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Pneumolysin: a double-edged sword during the host-pathogen interaction

Marriott, H. M., Mitchell, T. J. and Dockrell, D. H. (2008) Pneumolysin: a double-edged sword during the host-pathogen interaction. Current molecular medicine, 8 (6). pp. 497-509. ISSN 1566-5240

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Abstract

The cholesterol-dependent cytolysins are pore-forming toxins. Pneumolysin is the cytolysin produced by Streptococcus pneumoniae and is a key virulence factor. The protein contains 471 amino acids and four structural domains. Binding to cholesterol is followed by oligomerization and membrane pore formation. Pneumolysin also activates the classical pathway of complement. Mutational analysis of the toxin and knowledge of sequence variation in outbreak strains suggests that additional activities of biologic importance exist. Pneumolysin activates a large number of genes, some by epigenetic modification, in eukaryotic cells and multiple signal transduction pathways. Cytolytic effects contribute to lung injury and neuronal damage while pro-inflammatory effects compound tissue damage. Nevertheless pneumolysin is a focal point of the immune response to pneumococci. Toll-like receptor 4-mediated recognition, osmosensing and T-cell responses to pneumolysin have been identified. In some animal models mutants that lack pneumolysin are associated with impaired bacterial clearance. Pneumolysin, which itself may induce apoptosis in neurones and other cells can activate host-mediated apoptosis in macrophages enhancing clearance. Disease pathogenesis, which has traditionally focused on the harmful effects of the toxin, increasingly recognises that a precarious balance between limited host responses to pneumolysin and either excessive immune responses or toxin-mediated subversion of host immunity exists.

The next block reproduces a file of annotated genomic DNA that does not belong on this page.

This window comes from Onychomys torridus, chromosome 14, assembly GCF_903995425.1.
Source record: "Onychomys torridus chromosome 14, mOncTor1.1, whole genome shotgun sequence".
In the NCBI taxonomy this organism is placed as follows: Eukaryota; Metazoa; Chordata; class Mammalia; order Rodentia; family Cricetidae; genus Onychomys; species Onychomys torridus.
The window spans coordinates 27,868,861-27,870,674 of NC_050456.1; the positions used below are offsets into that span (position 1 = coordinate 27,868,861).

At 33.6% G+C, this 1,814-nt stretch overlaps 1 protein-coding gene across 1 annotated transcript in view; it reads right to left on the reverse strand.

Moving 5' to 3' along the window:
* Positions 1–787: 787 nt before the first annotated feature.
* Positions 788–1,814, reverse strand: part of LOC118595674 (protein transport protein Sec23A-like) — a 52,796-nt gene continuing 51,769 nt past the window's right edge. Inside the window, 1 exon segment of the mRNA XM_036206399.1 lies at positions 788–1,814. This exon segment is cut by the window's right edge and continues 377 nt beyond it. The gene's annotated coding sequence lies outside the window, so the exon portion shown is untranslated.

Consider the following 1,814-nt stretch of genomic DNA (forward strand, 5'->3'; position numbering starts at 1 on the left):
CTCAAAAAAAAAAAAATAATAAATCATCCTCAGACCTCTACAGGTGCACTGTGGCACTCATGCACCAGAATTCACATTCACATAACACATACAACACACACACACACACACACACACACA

Item Type: Article
Keywords: Streptococcus pneumoniae, pneumolysin, pore formation, disease pathogenesis, immune response
Institution: The University of Sheffield
Academic Units: The University of Sheffield > Faculty of Medicine, Dentistry and Health (Sheffield) > School of Medicine (Sheffield) > Department of Infection & Immunity
Depositing User: Miss Anthea Tucker
Date Deposited: 29 Mar 2012 09:54
Last Modified: 29 Mar 2012 09:54
Published Version: http://dx.doi.org/10.2174/156652408785747924
Status: Published
Publisher: Bentham Science Publishers
Identification Number: 10.2174/156652408785747924
Related URLs:
URI: http://eprints.whiterose.ac.uk/id/eprint/43797

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